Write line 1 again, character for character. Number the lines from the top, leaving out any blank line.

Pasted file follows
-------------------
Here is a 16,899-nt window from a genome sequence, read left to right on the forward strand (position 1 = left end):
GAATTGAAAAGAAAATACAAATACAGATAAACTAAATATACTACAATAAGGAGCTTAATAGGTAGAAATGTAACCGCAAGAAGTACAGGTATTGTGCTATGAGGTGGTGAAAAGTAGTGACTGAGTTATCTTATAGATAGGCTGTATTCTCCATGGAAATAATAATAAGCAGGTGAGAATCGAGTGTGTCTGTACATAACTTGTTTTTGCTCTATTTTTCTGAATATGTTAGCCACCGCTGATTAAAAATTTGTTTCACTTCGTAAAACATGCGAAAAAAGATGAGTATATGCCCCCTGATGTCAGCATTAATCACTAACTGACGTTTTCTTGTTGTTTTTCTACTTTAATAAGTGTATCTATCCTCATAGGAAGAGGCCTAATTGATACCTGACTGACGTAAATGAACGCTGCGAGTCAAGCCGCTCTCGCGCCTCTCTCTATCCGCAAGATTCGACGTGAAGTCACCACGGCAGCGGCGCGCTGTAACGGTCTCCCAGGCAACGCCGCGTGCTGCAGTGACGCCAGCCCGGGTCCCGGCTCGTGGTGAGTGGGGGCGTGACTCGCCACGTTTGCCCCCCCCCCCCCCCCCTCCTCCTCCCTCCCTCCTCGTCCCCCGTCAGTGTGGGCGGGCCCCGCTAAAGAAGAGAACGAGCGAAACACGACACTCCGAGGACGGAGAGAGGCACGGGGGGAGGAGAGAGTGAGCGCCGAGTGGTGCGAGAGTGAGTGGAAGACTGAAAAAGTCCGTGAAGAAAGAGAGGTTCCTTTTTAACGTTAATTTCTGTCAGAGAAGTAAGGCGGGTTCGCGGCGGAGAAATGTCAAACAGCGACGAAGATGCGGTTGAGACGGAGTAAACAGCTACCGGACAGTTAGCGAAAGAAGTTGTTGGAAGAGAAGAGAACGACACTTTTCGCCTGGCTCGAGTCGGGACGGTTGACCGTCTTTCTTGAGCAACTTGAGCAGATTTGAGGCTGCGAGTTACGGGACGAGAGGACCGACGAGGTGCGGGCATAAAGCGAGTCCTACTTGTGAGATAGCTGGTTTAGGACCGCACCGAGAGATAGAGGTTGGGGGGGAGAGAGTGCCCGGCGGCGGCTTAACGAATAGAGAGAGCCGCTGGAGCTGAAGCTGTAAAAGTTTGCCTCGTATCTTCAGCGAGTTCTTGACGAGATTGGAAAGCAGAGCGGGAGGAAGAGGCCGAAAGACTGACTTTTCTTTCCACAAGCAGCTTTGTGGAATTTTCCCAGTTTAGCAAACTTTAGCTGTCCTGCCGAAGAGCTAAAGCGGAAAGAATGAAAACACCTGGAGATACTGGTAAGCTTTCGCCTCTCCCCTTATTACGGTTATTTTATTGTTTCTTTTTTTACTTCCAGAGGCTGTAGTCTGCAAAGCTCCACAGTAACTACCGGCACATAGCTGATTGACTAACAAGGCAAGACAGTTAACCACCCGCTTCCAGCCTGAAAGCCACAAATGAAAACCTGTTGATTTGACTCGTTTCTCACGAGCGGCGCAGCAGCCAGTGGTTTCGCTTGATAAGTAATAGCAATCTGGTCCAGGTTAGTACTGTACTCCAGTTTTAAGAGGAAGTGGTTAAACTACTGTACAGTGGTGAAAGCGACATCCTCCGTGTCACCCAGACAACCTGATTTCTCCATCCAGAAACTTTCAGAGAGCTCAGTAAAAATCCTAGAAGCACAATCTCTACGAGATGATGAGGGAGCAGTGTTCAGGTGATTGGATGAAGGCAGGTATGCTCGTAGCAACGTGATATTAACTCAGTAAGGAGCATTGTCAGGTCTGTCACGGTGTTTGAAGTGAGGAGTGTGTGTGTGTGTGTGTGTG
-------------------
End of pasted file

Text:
Here is a 16,899-nt window from a genome sequence, read left to right on the forward strand (position 1 = left end):